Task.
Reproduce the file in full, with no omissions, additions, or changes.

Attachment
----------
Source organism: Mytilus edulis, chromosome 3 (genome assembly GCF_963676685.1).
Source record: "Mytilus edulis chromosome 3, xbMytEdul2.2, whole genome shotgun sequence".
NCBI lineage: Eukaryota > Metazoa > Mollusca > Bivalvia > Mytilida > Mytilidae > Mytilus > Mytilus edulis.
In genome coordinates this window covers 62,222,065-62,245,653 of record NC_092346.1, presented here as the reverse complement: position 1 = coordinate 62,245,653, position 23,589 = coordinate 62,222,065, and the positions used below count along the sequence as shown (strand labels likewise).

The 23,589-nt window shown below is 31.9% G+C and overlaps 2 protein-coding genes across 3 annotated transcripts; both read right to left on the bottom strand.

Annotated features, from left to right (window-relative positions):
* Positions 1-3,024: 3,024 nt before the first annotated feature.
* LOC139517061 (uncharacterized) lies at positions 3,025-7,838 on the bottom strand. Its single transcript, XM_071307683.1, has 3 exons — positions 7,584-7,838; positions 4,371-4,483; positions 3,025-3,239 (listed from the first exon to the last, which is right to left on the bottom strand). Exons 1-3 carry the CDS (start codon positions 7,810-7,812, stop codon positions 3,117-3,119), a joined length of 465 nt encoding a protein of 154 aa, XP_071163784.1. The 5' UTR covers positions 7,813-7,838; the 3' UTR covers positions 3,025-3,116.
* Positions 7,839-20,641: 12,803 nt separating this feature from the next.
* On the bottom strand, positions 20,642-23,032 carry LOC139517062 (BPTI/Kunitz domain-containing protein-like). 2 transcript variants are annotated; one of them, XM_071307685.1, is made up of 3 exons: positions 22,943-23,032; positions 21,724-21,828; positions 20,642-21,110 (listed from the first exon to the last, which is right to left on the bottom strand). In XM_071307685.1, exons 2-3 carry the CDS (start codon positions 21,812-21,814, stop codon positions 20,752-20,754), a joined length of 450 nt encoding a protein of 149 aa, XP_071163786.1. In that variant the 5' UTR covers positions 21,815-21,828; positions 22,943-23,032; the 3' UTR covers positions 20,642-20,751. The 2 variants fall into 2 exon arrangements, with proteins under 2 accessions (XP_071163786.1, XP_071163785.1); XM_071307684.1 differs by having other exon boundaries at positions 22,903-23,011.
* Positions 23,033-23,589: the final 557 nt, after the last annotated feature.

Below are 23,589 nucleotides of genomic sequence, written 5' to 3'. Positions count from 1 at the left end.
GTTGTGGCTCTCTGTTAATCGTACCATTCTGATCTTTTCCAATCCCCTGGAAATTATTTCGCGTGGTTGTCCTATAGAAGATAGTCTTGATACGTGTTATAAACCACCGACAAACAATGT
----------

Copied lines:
Source organism: Mytilus edulis, chromosome 3 (genome assembly GCF_963676685.1).
Source record: "Mytilus edulis chromosome 3, xbMytEdul2.2, whole genome shotgun sequence".
NCBI lineage: Eukaryota > Metazoa > Mollusca > Bivalvia > Mytilida > Mytilidae > Mytilus > Mytilus edulis.
In genome coordinates this window covers 62,222,065-62,245,653 of record NC_092346.1, presented here as the reverse complement: position 1 = coordinate 62,245,653, position 23,589 = coordinate 62,222,065, and the positions used below count along the sequence as shown (strand labels likewise).

The 23,589-nt window shown below is 31.9% G+C and overlaps 2 protein-coding genes across 3 annotated transcripts; both read right to left on the bottom strand.

Annotated features, from left to right (window-relative positions):
* Positions 1-3,024: 3,024 nt before the first annotated feature.
* LOC139517061 (uncharacterized) lies at positions 3,025-7,838 on the bottom strand. Its single transcript, XM_071307683.1, has 3 exons — positions 7,584-7,838; positions 4,371-4,483; positions 3,025-3,239 (listed from the first exon to the last, which is right to left on the bottom strand). Exons 1-3 carry the CDS (start codon positions 7,810-7,812, stop codon positions 3,117-3,119), a joined length of 465 nt encoding a protein of 154 aa, XP_071163784.1. The 5' UTR covers positions 7,813-7,838; the 3' UTR covers positions 3,025-3,116.
* Positions 7,839-20,641: 12,803 nt separating this feature from the next.
* On the bottom strand, positions 20,642-23,032 carry LOC139517062 (BPTI/Kunitz domain-containing protein-like). 2 transcript variants are annotated; one of them, XM_071307685.1, is made up of 3 exons: positions 22,943-23,032; positions 21,724-21,828; positions 20,642-21,110 (listed from the first exon to the last, which is right to left on the bottom strand). In XM_071307685.1, exons 2-3 carry the CDS (start codon positions 21,812-21,814, stop codon positions 20,752-20,754), a joined length of 450 nt encoding a protein of 149 aa, XP_071163786.1. In that variant the 5' UTR covers positions 21,815-21,828; positions 22,943-23,032; the 3' UTR covers positions 20,642-20,751. The 2 variants fall into 2 exon arrangements, with proteins under 2 accessions (XP_071163786.1, XP_071163785.1); XM_071307684.1 differs by having other exon boundaries at positions 22,903-23,011.
* Positions 23,033-23,589: the final 557 nt, after the last annotated feature.

Below are 23,589 nucleotides of genomic sequence, written 5' to 3'. Positions count from 1 at the left end.
GTTGTGGCTCTCTGTTAATCGTACCATTCTGATCTTTTCCAATCCCCTGGAAATTATTTCGCGTGGTTGTCCTATAGAAGATAGTCTTGATACGTGTTATAAACCACCGACAAACAATGT